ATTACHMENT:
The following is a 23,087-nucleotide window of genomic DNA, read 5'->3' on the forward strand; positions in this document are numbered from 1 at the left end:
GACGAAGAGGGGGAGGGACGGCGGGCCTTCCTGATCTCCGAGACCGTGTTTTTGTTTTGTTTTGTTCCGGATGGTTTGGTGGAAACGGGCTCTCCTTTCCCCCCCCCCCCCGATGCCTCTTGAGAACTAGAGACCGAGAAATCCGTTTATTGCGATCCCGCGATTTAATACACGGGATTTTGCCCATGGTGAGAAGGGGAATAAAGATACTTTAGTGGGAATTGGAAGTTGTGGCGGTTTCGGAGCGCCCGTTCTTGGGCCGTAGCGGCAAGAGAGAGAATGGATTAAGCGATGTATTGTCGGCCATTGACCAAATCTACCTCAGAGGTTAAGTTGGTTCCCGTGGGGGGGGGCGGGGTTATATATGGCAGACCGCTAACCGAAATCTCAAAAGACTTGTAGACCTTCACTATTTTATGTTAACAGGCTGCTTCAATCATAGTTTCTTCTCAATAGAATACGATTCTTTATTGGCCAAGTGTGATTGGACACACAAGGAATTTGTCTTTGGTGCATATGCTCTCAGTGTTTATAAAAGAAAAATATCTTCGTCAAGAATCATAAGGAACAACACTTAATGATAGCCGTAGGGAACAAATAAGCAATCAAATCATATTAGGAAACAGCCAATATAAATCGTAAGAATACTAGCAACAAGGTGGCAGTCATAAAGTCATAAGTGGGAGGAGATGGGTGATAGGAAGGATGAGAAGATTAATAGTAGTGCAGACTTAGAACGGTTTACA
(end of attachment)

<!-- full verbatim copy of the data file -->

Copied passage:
The following is a 23,087-nucleotide window of genomic DNA, read 5'->3' on the forward strand; positions in this document are numbered from 1 at the left end:
GACGAAGAGGGGGAGGGACGGCGGGCCTTCCTGATCTCCGAGACCGTGTTTTTGTTTTGTTTTGTTCCGGATGGTTTGGTGGAAACGGGCTCTCCTTTCCCCCCCCCCCCCGATGCCTCTTGAGAACTAGAGACCGAGAAATCCGTTTATTGCGATCCCGCGATTTAATACACGGGATTTTGCCCATGGTGAGAAGGGGAATAAAGATACTTTAGTGGGAATTGGAAGTTGTGGCGGTTTCGGAGCGCCCGTTCTTGGGCCGTAGCGGCAAGAGAGAGAATGGATTAAGCGATGTATTGTCGGCCATTGACCAAATCTACCTCAGAGGTTAAGTTGGTTCCCGTGGGGGGGGGCGGGGTTATATATGGCAGACCGCTAACCGAAATCTCAAAAGACTTGTAGACCTTCACTATTTTATGTTAACAGGCTGCTTCAATCATAGTTTCTTCTCAATAGAATACGATTCTTTATTGGCCAAGTGTGATTGGACACACAAGGAATTTGTCTTTGGTGCATATGCTCTCAGTGTTTATAAAAGAAAAATATCTTCGTCAAGAATCATAAGGAACAACACTTAATGATAGCCGTAGGGAACAAATAAGCAATCAAATCATATTAGGAAACAGCCAATATAAATCGTAAGAATACTAGCAACAAGGTGGCAGTCATAAAGTCATAAGTGGGAGGAGATGGGTGATAGGAAGGATGAGAAGATTAATAGTAGTGCAGACTTAGAACGGTTTACA